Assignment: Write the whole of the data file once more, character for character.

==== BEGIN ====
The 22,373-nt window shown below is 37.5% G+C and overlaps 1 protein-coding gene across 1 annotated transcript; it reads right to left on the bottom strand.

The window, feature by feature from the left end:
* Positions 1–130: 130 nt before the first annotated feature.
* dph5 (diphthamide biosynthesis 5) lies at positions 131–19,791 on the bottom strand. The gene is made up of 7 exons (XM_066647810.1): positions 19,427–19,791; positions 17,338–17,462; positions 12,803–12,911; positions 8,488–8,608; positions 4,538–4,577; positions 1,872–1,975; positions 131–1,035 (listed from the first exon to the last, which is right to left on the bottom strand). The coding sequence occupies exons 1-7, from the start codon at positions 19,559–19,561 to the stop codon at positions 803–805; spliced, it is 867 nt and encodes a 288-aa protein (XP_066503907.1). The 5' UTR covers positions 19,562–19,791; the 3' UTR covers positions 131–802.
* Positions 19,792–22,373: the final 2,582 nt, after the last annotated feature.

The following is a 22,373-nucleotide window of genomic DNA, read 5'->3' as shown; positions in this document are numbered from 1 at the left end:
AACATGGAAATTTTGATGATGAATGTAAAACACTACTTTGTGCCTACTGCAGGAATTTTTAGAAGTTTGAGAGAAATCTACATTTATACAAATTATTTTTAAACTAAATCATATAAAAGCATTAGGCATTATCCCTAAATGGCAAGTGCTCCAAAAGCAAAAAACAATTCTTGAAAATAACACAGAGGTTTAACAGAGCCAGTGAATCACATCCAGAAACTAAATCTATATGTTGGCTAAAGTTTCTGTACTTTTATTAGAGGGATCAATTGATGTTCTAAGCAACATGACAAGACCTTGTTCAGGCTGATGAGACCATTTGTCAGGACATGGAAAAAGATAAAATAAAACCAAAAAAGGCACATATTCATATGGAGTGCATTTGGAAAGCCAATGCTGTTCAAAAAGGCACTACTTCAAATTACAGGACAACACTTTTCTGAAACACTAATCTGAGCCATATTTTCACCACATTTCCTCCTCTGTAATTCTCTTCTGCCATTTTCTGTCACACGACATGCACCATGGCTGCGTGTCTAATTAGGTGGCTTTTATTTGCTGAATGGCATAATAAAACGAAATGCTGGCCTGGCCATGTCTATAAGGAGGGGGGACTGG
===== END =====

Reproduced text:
The 22,373-nt window shown below is 37.5% G+C and overlaps 1 protein-coding gene across 1 annotated transcript; it reads right to left on the bottom strand.

The window, feature by feature from the left end:
* Positions 1–130: 130 nt before the first annotated feature.
* dph5 (diphthamide biosynthesis 5) lies at positions 131–19,791 on the bottom strand. The gene is made up of 7 exons (XM_066647810.1): positions 19,427–19,791; positions 17,338–17,462; positions 12,803–12,911; positions 8,488–8,608; positions 4,538–4,577; positions 1,872–1,975; positions 131–1,035 (listed from the first exon to the last, which is right to left on the bottom strand). The coding sequence occupies exons 1-7, from the start codon at positions 19,559–19,561 to the stop codon at positions 803–805; spliced, it is 867 nt and encodes a 288-aa protein (XP_066503907.1). The 5' UTR covers positions 19,562–19,791; the 3' UTR covers positions 131–802.
* Positions 19,792–22,373: the final 2,582 nt, after the last annotated feature.

The following is a 22,373-nucleotide window of genomic DNA, read 5'->3' as shown; positions in this document are numbered from 1 at the left end:
AACATGGAAATTTTGATGATGAATGTAAAACACTACTTTGTGCCTACTGCAGGAATTTTTAGAAGTTTGAGAGAAATCTACATTTATACAAATTATTTTTAAACTAAATCATATAAAAGCATTAGGCATTATCCCTAAATGGCAAGTGCTCCAAAAGCAAAAAACAATTCTTGAAAATAACACAGAGGTTTAACAGAGCCAGTGAATCACATCCAGAAACTAAATCTATATGTTGGCTAAAGTTTCTGTACTTTTATTAGAGGGATCAATTGATGTTCTAAGCAACATGACAAGACCTTGTTCAGGCTGATGAGACCATTTGTCAGGACATGGAAAAAGATAAAATAAAACCAAAAAAGGCACATATTCATATGGAGTGCATTTGGAAAGCCAATGCTGTTCAAAAAGGCACTACTTCAAATTACAGGACAACACTTTTCTGAAACACTAATCTGAGCCATATTTTCACCACATTTCCTCCTCTGTAATTCTCTTCTGCCATTTTCTGTCACACGACATGCACCATGGCTGCGTGTCTAATTAGGTGGCTTTTATTTGCTGAATGGCATAATAAAACGAAATGCTGGCCTGGCCATGTCTATAAGGAGGGGGGACTGG